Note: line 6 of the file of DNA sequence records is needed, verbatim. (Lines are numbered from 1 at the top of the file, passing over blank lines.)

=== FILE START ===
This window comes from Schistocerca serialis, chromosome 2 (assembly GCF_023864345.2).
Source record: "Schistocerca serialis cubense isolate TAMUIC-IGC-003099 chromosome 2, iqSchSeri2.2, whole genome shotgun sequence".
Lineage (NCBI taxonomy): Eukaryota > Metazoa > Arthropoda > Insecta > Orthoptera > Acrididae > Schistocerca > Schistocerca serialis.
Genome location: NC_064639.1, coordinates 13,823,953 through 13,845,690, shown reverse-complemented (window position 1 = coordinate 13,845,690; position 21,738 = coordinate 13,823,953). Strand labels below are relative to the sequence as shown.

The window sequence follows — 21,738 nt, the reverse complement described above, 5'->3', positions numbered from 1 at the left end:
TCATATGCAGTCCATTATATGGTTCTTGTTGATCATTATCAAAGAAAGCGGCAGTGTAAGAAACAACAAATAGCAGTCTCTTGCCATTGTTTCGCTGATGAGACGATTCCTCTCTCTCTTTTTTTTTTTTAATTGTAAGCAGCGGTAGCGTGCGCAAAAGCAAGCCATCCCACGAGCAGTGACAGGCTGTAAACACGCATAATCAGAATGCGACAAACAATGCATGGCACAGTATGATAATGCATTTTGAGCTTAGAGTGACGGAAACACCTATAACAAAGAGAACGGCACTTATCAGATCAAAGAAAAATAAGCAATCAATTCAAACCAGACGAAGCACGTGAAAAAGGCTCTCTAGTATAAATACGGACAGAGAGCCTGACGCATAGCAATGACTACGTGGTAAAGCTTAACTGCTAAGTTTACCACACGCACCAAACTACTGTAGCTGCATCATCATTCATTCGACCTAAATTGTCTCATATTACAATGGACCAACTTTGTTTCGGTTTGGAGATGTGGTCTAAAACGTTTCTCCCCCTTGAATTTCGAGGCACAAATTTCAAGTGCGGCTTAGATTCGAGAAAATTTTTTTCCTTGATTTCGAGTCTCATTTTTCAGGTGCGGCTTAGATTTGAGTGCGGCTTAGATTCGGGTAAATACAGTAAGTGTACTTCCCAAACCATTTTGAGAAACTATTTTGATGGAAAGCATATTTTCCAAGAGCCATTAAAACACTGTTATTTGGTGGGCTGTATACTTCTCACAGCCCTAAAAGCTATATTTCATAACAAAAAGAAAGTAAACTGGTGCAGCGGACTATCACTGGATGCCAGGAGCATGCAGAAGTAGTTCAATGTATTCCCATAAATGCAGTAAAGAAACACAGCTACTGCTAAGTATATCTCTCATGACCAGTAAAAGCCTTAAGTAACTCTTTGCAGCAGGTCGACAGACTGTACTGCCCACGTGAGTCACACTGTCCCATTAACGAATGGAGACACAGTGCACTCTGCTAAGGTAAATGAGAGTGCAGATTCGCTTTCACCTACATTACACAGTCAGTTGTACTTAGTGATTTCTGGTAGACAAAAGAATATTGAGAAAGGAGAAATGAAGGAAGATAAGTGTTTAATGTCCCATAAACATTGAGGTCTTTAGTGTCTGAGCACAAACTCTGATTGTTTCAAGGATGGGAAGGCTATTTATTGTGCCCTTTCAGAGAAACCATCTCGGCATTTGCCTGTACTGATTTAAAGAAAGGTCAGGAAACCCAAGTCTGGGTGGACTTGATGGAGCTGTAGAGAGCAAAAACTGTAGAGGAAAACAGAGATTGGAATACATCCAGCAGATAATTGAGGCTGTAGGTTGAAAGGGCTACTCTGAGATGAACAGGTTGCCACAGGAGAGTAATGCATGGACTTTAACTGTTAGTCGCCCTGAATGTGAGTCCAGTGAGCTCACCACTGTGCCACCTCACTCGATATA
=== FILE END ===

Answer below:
TCATATGCAGTCCATTATATGGTTCTTGTTGATCATTATCAAAGAAAGCGGCAGTGTAAGAAACAACAAATAGCAGTCTCTTGCCATTGTTTCGCTGATGAGACGATTCCTCTCTCTCTTTTTTTTTTTTAATTGTAAGCAGCGGTAGCGTGCGCAAAAGCAAGCCATCCCACGAGCAGTGACAGGCTGTAAACACGCATAATCAGAATGCGACAAACAATGCATGGCACAGTATGATAATGCATTTTGAGCTTAGAGTGACGGAAACACCTATAACAAAGAGAACGGCACTTATCAGATCAAAGAAAAATAAGCAATCAATTCAAACCAGACGAAGCACGTGAAAAAGGCTCTCTAGTATAAATACGGACAGAGAGCCTGACGCATAGCAATGACTACGTGGTAAAGCTTAACTGCTAAGTTTACCACACGCACCAAACTACTGTAGCTGCATCATCATTCATTCGACCTAAATTGTCTCATATTACAATGGACCAACTTTGTTTCGGTTTGGAGATGTGGTCTAAAACGTTTCTCCCCCTTGAATTTCGAGGCACAAATTTCAAGTGCGGCTTAGATTCGAGAAAATTTTTTTCCTTGATTTCGAGTCTCATTTTTCAGGTGCGGCTTAGATTTGAGTGCGGCTTAGATTCGGGTAAATACAGTAAGTGTACTTCCCAAACCATTTTGAGAAACTATTTTGATGGAAAGCATATTTTCCAAGAGCCATTAAAACACTGTTATTTGGTGGGCTGTATACTTCTCACAGCCCTAAAAGCTATATTTCATAACAAAAAGAAAGTAAACTGGTGCAGCGGACTATCACTGGATGCCAGGAGCATGCAGAAGTAGTTCAATGTATTCCCATAAATGCAGTAAAGAAACACAGCTACTGCTAAGTATATCTCTCATGACCAGTAAAAGCCTTAAGTAACTCTTTGCAGCAGGTCGACAGACTGTACTGCCCACGTGAGTCACACTGTCCCATTAACGAATGGAGACACAGTGCACTCTGCTAAGGTAAATGAGAGTGCAGATTCGCTTTCACCTACATTACACAGTCAGTTGTACTTAGTGATTTCTGGTAGACAAAAGAATATTGAGAAAGGAGAAATGAAGGAAGATAAGTGTTTAATGTCCCATAAACATTGAGGTCTTTAGTGTCTGAGCACAAACTCTGATTGTTTCAAGGATGGGAAGGCTATTTATTGTGCCCTTTCAGAGAAACCATCTCGGCATTTGCCTGTACTGATTTAAAGAAAGGTCAGGAAACCCAAGTCTGGGTGGACTTGATGGAGCTGTAGAGAGCAAAAACTGTAGAGGAAAACAGAGATTGGAATACATCCAGCAGATAATTGAGGCTGTAGGTTGAAAGGGCTACTCTGAGATGAACAGGTTGCCACAGGAGAGTAATGCATGGACTTTAACTGTTAGTCGCCCTGAATGTGAGTCCAGTGAGCTCACCACTGTGCCACCTCACTCGATATA